The Cougar Daily

The Student News Site of Coronado High School

  • Chamber and Symphonic Orchestra Concert on May 8th at 7:00pm in the Coronado Auditorium
  • Graduation Rehearsal on Monday, May 20th. Arrive no later than 10:15 at Colorado College Ed Robson Arena, Class of 2024.
  • Clothes Bin is Partnering with Coronado to Recycle Old Clothes in Parking Lot
  • Because of AP Testing, the Library will be closed intermittently until May 24th.
The Student News Site of Coronado High School

The Cougar Daily

The Student News Site of Coronado High School

The Cougar Daily


What do you call them?

View Results

Loading ... Loading ...

Clicking the Theories: The Psychology Behind Conspiracy Theories

Mavey Tellup
AI generated image

Conspiracy theories have been a part of human history for as long as humans have existed, with people always questioning the reality of something and seeking whatever was behind the façade. These theories scale from the plausible to the utter preposterousness of the human mind. Conspiracy theories took off around the 50s-60s and have been quite popular since, but the effect the theories have on the mind are negative, and there is a interesting psychology behind that.

A conspiracy theory could be seen as many things; for some it’s their perception of the truth and for others it could be seen as something negative. Karen Douglas, a Professor at the University of Kent, explains, “a conspiracy theory can normally be defined as a proposed plot carried out in secret, usually by a powerful group of people who have some kind of sinister goal.” They create this image in their mind, and in some cases these theories become a belief system.

There are some negative effects, but how does this affect our minds? Loretta Smith, Coronado Freshman Biology teacher, says, “The human mind plays tricks. I think theorists just let their minds begin to wonder and they create things that are going on. Because people are gullible and will jump on the wagon they begin to believe things. I believe it could affect the mind negatively and could create its own false sense of reality.” Theories could be used in many ways: some attempt to make the unexplainable explainable, and others try and uncover secrets.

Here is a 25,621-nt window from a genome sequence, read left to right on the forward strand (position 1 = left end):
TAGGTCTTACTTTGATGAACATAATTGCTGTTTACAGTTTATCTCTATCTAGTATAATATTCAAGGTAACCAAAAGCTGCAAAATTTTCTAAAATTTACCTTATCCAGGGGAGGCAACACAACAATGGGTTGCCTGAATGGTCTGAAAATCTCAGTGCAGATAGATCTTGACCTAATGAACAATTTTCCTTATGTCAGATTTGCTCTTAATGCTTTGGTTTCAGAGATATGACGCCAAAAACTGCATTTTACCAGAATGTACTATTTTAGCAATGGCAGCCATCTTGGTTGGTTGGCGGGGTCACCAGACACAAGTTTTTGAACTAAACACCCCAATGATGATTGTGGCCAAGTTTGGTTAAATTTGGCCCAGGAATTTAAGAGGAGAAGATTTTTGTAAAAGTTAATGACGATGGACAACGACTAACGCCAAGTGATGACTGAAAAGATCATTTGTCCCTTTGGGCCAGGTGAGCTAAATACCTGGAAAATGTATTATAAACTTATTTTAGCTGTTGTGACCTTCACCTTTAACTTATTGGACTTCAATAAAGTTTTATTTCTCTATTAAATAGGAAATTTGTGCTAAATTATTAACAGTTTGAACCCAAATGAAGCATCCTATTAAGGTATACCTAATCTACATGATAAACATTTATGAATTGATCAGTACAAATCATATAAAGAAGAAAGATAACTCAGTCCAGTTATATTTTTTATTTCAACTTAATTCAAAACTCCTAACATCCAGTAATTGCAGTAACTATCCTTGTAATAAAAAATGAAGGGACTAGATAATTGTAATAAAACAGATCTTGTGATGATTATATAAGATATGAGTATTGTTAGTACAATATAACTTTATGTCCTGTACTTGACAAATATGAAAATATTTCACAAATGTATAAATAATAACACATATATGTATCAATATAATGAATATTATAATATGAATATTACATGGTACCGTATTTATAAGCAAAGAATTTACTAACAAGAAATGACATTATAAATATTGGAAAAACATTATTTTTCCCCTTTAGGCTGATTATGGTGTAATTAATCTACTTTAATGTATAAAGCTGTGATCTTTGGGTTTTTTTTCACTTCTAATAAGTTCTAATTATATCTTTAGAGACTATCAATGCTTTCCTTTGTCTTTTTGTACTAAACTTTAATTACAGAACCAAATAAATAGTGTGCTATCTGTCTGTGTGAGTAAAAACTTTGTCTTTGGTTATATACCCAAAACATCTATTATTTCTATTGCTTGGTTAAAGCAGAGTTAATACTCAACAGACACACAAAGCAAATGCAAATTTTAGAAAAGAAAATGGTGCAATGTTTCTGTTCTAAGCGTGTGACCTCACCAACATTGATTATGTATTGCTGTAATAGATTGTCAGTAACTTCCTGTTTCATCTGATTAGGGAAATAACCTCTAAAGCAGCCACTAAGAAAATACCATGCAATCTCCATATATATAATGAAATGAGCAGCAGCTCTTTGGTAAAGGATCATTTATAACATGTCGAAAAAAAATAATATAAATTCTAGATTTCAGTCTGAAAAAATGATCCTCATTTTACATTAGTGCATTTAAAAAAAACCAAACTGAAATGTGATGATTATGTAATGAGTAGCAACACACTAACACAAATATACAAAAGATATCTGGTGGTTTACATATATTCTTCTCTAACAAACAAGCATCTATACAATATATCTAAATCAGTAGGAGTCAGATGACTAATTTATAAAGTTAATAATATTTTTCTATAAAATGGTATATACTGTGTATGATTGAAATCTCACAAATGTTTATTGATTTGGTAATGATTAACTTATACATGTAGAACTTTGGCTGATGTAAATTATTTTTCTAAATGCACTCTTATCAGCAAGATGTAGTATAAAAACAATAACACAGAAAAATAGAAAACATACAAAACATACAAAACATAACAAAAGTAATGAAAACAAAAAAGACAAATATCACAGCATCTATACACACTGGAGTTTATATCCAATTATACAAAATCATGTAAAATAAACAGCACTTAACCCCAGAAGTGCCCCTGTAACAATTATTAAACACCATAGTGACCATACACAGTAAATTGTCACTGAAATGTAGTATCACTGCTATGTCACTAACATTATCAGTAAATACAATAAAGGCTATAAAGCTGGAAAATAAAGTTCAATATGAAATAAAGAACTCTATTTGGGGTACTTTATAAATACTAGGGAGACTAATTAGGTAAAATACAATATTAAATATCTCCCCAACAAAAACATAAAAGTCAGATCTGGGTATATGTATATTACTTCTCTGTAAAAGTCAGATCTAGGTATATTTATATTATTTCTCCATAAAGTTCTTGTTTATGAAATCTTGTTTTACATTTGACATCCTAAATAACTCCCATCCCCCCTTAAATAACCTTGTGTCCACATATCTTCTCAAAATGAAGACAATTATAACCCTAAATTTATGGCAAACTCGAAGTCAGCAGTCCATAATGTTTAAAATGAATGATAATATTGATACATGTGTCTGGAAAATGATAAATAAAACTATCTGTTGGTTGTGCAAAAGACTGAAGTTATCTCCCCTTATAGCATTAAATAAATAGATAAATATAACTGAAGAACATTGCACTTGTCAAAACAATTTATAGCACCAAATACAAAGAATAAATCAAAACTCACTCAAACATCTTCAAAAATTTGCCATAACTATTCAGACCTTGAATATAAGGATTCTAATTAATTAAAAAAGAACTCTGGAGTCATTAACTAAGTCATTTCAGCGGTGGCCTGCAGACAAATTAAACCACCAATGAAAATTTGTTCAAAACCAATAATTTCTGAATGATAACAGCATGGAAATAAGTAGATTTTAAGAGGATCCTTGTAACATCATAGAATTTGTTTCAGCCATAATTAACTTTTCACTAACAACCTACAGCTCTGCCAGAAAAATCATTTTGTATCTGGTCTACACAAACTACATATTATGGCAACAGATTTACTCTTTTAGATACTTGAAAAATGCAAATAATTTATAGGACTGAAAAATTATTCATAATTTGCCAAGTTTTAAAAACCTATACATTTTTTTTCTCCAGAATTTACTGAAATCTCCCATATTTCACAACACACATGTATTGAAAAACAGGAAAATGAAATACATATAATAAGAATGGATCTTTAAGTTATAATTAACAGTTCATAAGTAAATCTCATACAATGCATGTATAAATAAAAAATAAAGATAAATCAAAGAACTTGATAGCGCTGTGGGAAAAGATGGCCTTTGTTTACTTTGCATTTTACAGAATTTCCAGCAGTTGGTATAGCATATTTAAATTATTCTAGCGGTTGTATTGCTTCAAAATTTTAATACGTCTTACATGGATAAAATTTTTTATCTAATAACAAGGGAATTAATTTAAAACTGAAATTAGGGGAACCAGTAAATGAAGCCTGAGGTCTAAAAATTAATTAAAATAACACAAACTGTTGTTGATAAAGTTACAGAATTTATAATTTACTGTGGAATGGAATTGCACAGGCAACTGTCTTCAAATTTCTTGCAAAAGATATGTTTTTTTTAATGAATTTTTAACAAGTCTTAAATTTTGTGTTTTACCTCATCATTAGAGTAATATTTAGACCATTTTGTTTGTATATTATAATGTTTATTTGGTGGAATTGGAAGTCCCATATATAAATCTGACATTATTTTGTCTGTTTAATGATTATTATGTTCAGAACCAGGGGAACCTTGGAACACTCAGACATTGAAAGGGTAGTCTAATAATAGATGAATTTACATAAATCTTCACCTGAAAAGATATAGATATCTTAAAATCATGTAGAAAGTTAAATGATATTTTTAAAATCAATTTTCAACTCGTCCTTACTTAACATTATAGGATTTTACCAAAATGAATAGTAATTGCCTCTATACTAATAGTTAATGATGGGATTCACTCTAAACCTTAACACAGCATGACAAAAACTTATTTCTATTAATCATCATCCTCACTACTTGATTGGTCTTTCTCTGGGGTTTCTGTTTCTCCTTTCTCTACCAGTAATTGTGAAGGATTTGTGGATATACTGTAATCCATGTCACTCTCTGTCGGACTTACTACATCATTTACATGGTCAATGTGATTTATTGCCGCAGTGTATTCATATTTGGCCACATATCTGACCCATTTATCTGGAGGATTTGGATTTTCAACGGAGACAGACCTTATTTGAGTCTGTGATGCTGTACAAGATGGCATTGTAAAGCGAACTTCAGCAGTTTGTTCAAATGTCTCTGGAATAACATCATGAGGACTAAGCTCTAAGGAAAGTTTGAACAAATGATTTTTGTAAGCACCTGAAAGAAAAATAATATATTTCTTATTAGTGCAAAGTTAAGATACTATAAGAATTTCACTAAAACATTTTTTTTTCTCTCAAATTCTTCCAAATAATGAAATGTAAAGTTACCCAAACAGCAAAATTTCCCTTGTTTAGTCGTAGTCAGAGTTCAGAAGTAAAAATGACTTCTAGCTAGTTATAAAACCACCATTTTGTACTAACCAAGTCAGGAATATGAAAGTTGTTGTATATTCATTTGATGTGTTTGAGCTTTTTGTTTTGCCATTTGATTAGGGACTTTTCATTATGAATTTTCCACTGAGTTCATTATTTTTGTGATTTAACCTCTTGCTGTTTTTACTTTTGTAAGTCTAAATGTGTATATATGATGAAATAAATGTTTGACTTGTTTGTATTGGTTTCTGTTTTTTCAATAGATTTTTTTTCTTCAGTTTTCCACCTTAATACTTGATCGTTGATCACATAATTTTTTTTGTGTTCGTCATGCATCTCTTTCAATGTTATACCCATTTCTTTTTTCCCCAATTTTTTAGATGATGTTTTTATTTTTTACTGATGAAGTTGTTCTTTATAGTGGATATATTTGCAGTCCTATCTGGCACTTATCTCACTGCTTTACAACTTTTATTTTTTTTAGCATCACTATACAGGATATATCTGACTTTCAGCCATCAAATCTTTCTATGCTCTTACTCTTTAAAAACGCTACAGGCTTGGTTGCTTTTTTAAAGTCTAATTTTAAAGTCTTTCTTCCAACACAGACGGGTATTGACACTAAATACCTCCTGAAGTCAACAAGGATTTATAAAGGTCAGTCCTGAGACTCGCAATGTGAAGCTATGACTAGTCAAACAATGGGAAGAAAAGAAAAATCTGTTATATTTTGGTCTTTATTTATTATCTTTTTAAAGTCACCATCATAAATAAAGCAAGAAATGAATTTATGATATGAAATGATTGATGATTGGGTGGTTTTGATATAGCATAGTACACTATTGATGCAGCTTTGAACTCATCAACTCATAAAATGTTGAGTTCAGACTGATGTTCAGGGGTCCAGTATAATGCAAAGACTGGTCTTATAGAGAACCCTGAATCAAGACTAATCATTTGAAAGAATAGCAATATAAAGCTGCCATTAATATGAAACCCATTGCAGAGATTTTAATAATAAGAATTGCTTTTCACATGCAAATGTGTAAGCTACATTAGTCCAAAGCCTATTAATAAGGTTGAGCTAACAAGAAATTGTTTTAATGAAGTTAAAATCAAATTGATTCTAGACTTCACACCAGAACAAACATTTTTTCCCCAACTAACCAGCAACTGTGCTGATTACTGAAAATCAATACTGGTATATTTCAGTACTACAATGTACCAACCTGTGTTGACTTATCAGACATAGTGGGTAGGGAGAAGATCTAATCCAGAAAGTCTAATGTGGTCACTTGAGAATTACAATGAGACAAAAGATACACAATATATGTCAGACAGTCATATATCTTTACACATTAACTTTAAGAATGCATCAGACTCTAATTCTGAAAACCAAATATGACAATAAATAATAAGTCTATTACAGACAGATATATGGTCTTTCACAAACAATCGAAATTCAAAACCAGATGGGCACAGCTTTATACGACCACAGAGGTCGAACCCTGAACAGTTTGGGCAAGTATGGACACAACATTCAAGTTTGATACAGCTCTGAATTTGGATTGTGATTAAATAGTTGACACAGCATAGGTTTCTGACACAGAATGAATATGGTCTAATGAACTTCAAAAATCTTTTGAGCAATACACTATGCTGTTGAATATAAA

Some theorists may not agree that the theories affect them. Ella Ledezma, Class of 2027, says, “Personally I don’t think there is an effect on mental health from conspiracy theories. I come up with theories because I overthink things but with this it adds up and it’s believable. I believe in conspiracy theories because some of them add up and just make sense to me, now others I see are totally fake.”

Sunflower Scott, Class of 2027, comments, “I’m not sure if there is a negative affect. I’m pretty mentally okay I think. I don’t come up with theories myself but I do believe in some like flat earth. I think that the theories are made by how the person takes the situation in and tries to find a cause to it, because everything has a cause.” To create a cause can be seen as crazy, but at least it brings some people peace.

Conspiracy theories all share a common subject of suspicion towards those in authority; these theories are created for the cause and effect reason to make sense out of the problem that happened.

Leave a Comment
More to Discover
About the Contributor
Mavey Tellup, Writer

Mavey is a freshman at Coronado High School; She enjoys skateboarding, writing, volleyball and gaming. She is interested in joining the law and military.

Comments (0)

All The Cougar Daily Picks Reader Picks Sort: Newest

Your email address will not be published. Required fields are marked *